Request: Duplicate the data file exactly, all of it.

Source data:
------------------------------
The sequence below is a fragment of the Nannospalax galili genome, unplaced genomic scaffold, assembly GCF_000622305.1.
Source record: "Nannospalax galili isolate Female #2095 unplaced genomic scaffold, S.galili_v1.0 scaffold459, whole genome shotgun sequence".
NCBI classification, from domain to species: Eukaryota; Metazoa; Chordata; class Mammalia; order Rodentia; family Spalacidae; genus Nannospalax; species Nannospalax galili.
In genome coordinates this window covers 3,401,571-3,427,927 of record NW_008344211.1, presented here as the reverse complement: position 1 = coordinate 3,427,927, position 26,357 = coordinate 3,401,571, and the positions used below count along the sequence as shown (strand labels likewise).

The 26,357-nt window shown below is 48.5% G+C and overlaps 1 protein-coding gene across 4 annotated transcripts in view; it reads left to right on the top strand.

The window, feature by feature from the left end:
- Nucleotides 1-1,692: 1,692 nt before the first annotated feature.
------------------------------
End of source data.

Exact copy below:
The sequence below is a fragment of the Nannospalax galili genome, unplaced genomic scaffold, assembly GCF_000622305.1.
Source record: "Nannospalax galili isolate Female #2095 unplaced genomic scaffold, S.galili_v1.0 scaffold459, whole genome shotgun sequence".
NCBI classification, from domain to species: Eukaryota; Metazoa; Chordata; class Mammalia; order Rodentia; family Spalacidae; genus Nannospalax; species Nannospalax galili.
In genome coordinates this window covers 3,401,571-3,427,927 of record NW_008344211.1, presented here as the reverse complement: position 1 = coordinate 3,427,927, position 26,357 = coordinate 3,401,571, and the positions used below count along the sequence as shown (strand labels likewise).

The 26,357-nt window shown below is 48.5% G+C and overlaps 1 protein-coding gene across 4 annotated transcripts in view; it reads left to right on the top strand.

The window, feature by feature from the left end:
- Nucleotides 1-1,692: 1,692 nt before the first annotated feature.